Shimaibakama (仕舞袴)

Shimaibakama (also called Shimaihakama) is a "hakama" (a kind of trousers worn with a kimono) of a special shape, mainly used in Noh drama. It got its name because it was often worn by performers playing Shimai dance, or Maibayashi dance.

Shimaibakama evolved from the general hakama for horse riding ("umanori bakama" in Japanese). For ease of movement the gusset is made lower, and a divider inside is made correspondingly higher. Stitching the first pleats ("ichi no hida" in Japanese) is a special method used when sewing the cloth to avoid wrinkles or twists when the wearer stands up.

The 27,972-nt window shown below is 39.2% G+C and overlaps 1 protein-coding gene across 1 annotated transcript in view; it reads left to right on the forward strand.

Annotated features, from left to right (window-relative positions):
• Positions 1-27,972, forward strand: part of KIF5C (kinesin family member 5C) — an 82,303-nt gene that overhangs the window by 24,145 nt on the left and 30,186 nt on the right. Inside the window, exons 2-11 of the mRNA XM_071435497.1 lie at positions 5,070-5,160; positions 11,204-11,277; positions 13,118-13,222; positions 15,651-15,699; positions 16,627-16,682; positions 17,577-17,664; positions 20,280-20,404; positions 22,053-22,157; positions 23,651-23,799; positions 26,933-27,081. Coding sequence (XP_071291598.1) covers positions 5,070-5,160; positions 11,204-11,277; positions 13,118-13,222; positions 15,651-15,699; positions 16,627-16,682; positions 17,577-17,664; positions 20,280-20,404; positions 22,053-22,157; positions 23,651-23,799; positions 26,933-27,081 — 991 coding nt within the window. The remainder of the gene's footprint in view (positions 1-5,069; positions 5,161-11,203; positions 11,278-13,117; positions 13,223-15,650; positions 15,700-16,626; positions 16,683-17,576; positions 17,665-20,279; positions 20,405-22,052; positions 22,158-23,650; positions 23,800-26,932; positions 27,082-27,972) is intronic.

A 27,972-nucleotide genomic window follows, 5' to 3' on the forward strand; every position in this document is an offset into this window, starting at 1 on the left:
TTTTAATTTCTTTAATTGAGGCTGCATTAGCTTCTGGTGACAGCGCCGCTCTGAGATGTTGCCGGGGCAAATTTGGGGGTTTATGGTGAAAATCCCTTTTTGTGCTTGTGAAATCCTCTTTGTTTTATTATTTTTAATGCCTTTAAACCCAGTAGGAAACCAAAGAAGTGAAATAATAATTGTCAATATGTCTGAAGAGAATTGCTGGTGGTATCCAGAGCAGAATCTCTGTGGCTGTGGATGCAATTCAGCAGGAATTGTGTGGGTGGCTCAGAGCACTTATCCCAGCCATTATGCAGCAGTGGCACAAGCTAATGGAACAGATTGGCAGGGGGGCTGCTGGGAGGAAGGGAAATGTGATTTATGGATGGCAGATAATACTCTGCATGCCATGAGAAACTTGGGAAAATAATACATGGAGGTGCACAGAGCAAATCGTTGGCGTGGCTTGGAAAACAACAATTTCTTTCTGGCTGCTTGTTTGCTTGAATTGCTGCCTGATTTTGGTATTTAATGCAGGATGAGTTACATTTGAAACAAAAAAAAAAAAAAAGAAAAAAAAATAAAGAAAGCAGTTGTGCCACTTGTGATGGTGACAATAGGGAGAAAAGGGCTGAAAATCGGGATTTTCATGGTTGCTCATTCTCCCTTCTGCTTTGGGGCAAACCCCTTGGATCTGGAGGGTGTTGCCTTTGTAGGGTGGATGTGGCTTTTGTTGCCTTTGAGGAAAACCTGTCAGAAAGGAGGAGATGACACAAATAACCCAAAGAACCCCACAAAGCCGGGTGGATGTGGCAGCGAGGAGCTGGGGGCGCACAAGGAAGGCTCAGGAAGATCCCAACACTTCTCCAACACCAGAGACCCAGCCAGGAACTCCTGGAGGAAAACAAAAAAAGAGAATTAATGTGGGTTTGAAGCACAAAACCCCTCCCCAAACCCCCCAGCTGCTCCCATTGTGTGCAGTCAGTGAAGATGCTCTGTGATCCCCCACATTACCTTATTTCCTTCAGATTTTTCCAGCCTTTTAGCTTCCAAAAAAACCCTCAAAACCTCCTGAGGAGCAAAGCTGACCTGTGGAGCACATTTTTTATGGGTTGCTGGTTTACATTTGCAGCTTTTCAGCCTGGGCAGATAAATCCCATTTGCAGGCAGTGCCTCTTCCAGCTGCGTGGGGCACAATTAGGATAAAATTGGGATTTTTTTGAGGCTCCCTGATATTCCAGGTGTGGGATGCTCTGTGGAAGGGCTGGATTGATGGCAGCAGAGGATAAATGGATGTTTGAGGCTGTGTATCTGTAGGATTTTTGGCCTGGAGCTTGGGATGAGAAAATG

When performing a Noh drama, the performers of the Hayashikata (people who play hayashi, or the musical accompaniment), Koken (a director of the drama performance) and Jiutai (Noh chorus) sections often wear a montsuki (a formal kimono with a family crest) and a shimaibakama. When worn in Kamishimo (a formal samurai attire consisting of a stiff, sleeveless jacket and a hakama), the hakama part is often made as a shimaibakama.

There is not much difference among styles regarding the method of making a shimaibakama, but one variation used in the UMEWAKA family line, Kanze school, is that the pleats are not sewn.

Sometimes a general hakama used for horse riding and a "mai bakama" used for Classical Japanese dance ("Nihonbuyo" in Japanese) are also called shimaibakama, but these are different from the shimaibakama used in Noh.

[Original Japanese]